Garbage and other debris will be removed from several beaches across the island on September 15, as Jamaica joins the rest of the world in observing International Coastal Cleanup Day.
Programme Director at the Jamaica Environment Trust (JET), which is organising the day’s activity, Suzanne Stanley, told JIS News that a number of sites have been confirmed for cleaning.
These are: Fort Rocky Beach, Kingston; Welcome Beach and Old Harbour Bay, Clarendon; Museum Beach, Hanover; Alligator Pond Beach, Manchester; Prospect Beach, Portland; Flavours Beach, St. Ann; Hellshire Beach, St. Catherine; Black River Beach, St. Elizabeth; and Howard Cooke Boulevard Coastline, St. James.
She said that a list of sites will be posted on the JET website at www.jamentrust.org, where persons can register as volunteers. “There will be contact information for each of the coordinators across the island, so persons can get in contact with them beforehand just to see if they need to register prior to the day or if they can just show up,” Miss Stanley stated.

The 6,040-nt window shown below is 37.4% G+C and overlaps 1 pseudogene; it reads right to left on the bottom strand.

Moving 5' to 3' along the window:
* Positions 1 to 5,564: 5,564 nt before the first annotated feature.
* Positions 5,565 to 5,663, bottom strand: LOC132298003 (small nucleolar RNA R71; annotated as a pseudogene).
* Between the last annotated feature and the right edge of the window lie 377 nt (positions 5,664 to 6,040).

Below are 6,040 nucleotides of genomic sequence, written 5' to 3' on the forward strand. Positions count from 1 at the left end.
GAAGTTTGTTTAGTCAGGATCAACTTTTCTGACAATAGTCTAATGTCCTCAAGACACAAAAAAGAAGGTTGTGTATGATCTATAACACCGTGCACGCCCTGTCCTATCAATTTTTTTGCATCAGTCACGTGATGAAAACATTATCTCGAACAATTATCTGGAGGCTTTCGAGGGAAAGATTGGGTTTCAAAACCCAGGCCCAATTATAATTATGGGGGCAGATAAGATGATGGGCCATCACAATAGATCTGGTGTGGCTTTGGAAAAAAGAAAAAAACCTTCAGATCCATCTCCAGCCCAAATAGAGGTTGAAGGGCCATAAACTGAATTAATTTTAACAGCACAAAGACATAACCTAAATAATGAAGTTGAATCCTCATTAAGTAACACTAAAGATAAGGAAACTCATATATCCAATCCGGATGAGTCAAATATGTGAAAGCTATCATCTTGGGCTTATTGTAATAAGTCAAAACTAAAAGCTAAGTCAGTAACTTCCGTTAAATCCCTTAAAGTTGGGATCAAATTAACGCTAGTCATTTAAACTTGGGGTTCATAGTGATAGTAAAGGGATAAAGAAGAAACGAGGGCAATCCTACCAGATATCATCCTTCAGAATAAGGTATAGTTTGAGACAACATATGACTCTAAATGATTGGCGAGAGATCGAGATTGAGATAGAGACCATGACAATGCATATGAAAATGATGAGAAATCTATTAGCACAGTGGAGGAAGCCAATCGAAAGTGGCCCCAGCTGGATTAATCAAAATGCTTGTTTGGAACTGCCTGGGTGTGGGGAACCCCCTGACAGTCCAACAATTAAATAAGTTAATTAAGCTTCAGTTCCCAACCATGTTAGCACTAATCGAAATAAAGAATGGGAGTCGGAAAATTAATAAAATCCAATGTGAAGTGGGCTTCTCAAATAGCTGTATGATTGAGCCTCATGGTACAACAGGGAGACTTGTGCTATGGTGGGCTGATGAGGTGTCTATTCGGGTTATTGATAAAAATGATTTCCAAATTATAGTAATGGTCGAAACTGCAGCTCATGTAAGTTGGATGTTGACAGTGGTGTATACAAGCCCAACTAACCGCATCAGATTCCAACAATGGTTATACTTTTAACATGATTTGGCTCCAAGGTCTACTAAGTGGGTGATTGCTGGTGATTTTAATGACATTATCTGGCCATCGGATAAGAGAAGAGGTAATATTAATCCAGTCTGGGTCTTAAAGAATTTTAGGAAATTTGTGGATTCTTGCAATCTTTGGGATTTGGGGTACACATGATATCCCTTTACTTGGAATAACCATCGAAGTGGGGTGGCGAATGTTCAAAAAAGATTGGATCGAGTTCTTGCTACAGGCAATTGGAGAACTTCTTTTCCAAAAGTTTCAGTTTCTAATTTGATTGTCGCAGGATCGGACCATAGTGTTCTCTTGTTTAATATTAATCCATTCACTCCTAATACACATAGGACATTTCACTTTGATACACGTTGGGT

She informed that already, several schools, youth and community groups, non-government organisations and service clubs, have indicated that they will participate, and “we have support from several corporate entities that will send teams and will also assist us with refreshments for the volunteers."
She is imploring Jamaicans to come out on the day and support the coastal cleanup effort.“It’s the largest volunteer event in the world so come out and support the event, become familiar with the solid waste management issues that are (affecting the beaches) and play your part and try to contribute to reducing the amount of waste that we have on our beaches,” she urged.
JET has organised beach cleanups in Jamaica since 1994. On International Coastal Cleanup Day 2011, observed on September 17, JET, with the support of the Tourism Enhancement Fund (TEF) and the business community, mobilised more than 4,000 volunteers for the cleaning of 55 beaches.
The national summary report, compiled by JET, found that the combined effort of the volunteers resulted in the collection of 3,105 bags of debris of various compositions, weighing over 35, 209 pounds.
This contributed to the global total of 9.1 million pounds of marine debris picked up by 598,076 volunteers in 114 countries and locations around the world, as reported by the Ocean Conservancy in its 2012 report.